Scroll through these online forums today, and you’ll find that mastery and experimentalism is still prized, but so is ease and accessibility. As the practice has evolved over the years, these values have continued to shape home cultivation practices. “Easy AF” is the ideal and, as Fanaticus showed us, sterile-ish is often good enough. Why? Because it allows more people to participate and experiment on their own. Resourcefulness and inventiveness—especially creative appropriation—are equally valued. Underlying all of this is a commitment to an open source and do-it-yourself ethos. The kinship with the hacker ethic is not incidental: This kind of psychedelic kitchen science shares a genealogy with personal computing, both with roots in 1970s Northern California counterculture and its communalism, pragmatism, and eco-modern aesthetic. While these histories have diverged, reconverged, and diverged again, home cultivators and hackers still share critical attitudes towards science and technology—especially in their principled freedom from the norms of professional science while appropriating its tools. They share the drive to spread technological fluency, to make science and technology serve people rather than the other way around. And they share a mischievous, sometimes trollish, sense of humor.

The young McKenna brothers’ dreams of psilocybin mushroom cultivation have succeeded beyond their wildest visions. And as psychedelics teeter on the brink of legitimacy, more and more people are learning these cultivation methods. Challenges remain. To begin with, psilocybin is still a Schedule 1 drug, meaning that it’s considered to have a high potential for abuse and no accepted medical value. Although its legal status is being challenged, even if it’s rescheduled, it will likely still be a controlled substance. (These threats are not abstract; McPhearson himself was convicted of a felony and spent six months in home detention after the DEA busted his door and raided his home with helicopters and assault rifles in 2003.)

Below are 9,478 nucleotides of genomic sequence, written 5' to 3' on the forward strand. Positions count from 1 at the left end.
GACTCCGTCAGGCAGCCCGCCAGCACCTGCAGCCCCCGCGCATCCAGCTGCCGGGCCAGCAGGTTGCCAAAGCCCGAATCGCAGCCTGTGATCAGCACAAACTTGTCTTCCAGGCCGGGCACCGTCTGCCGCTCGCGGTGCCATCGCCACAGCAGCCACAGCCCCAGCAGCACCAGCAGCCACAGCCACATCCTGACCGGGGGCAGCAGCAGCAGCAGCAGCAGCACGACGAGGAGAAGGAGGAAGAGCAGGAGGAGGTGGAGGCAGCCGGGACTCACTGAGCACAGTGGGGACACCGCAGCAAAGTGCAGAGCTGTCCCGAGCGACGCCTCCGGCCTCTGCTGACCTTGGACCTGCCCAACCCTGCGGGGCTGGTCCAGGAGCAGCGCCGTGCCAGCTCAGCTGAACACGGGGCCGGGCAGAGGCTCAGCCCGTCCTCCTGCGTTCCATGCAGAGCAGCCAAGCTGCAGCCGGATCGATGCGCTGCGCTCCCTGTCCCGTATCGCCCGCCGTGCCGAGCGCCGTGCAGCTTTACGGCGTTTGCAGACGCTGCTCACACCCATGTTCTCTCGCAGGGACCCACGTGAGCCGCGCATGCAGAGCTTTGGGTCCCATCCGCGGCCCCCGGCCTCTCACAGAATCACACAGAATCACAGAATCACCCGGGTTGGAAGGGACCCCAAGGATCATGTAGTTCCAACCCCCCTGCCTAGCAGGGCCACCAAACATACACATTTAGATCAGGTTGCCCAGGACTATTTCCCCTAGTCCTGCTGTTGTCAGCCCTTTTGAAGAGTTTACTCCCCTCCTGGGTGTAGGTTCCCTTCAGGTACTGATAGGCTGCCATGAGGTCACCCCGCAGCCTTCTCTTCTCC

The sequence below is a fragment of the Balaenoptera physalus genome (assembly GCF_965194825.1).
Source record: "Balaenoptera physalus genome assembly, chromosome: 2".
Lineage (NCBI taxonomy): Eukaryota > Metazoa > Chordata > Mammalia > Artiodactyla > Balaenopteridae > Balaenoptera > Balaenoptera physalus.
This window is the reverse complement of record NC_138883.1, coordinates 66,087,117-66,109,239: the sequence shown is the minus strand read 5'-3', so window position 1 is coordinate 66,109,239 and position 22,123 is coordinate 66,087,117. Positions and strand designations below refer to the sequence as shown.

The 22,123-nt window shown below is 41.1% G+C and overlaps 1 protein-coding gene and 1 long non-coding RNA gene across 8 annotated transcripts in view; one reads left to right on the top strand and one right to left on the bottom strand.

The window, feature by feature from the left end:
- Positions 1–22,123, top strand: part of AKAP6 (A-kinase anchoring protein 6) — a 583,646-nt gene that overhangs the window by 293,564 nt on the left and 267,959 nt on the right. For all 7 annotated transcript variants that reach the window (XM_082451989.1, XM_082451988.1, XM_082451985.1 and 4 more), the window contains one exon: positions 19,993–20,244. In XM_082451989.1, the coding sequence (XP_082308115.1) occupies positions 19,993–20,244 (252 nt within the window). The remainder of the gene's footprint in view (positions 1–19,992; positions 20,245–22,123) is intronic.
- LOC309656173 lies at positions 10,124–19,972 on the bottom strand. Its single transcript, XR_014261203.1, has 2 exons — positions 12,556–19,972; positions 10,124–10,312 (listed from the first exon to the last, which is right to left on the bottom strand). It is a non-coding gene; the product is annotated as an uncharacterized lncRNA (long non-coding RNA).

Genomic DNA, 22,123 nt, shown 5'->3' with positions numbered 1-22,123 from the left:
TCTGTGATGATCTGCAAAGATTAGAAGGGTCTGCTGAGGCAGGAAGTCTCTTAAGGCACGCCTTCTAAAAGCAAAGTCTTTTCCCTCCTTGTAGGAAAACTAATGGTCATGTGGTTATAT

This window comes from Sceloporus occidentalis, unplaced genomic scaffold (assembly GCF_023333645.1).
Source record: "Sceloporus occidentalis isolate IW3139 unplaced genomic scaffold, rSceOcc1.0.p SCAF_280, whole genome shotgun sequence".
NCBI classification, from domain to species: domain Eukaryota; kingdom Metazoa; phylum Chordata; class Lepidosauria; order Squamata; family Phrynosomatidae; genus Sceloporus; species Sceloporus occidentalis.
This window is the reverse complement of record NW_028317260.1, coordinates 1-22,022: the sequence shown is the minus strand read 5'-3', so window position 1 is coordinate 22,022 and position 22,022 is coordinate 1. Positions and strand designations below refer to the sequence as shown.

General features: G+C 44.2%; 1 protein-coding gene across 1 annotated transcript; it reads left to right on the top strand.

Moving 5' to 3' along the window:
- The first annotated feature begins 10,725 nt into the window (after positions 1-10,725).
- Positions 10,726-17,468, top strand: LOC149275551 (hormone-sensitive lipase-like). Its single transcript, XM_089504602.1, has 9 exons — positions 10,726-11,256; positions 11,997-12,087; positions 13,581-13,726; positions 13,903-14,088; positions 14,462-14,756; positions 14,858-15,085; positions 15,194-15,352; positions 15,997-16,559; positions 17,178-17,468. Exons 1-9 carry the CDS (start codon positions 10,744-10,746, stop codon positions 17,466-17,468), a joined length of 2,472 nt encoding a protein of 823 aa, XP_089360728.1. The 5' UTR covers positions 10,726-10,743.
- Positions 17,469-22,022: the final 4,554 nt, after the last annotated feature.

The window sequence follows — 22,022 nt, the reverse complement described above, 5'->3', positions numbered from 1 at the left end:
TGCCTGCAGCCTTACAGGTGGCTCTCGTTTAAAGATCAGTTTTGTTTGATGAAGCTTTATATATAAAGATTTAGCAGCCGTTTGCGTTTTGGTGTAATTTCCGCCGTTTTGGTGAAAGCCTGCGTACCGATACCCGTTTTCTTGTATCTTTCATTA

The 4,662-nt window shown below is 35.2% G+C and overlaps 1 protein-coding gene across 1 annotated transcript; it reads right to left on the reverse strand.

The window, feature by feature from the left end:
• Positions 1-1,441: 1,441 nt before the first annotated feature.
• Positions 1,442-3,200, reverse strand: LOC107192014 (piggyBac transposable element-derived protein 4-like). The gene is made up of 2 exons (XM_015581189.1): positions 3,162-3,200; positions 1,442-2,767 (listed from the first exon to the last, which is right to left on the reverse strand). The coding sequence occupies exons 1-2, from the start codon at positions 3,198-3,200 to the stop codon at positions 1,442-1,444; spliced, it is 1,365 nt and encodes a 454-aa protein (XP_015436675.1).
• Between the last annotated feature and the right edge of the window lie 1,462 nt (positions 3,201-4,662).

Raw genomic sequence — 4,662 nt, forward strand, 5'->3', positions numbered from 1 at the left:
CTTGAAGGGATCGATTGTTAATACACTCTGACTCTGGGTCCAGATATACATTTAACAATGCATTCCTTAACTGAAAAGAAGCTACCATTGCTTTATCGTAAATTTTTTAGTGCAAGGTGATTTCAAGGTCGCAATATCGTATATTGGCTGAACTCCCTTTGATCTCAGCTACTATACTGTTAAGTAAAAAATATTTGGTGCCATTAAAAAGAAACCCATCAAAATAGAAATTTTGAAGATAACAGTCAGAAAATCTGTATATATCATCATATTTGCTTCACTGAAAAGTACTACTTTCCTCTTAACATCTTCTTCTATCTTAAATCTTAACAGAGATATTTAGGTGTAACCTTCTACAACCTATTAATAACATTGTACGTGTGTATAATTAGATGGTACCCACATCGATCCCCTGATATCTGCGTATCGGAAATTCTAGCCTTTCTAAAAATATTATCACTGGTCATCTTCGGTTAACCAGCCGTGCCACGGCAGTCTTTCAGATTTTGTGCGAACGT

But the history of home cultivation reminds us that lo-tech, adaptable, and modular designs can be some of the most far-reaching technology. The cultivator’s Mason jar is a cross between a petri dish and a terrarium, somewhere between fermentation and the caretaking of house plants and pets, ingeniously simplified. With it, cultivators brought the lab back into the kitchen, where it was once practiced by alchemists and herbalists before being cordoned off into universities and corporate labs. Science and technology have never been the exclusive property of those with the most degrees, funds, and patent attorneys. Rather, it’s the work of countless anonymous (and pseudonymous) inventors who live on in the practical knowledge they create, the material inventions they leave behind, and the living organisms they propagate. It’s a story that is still unfolding and it’s open to new improvisations.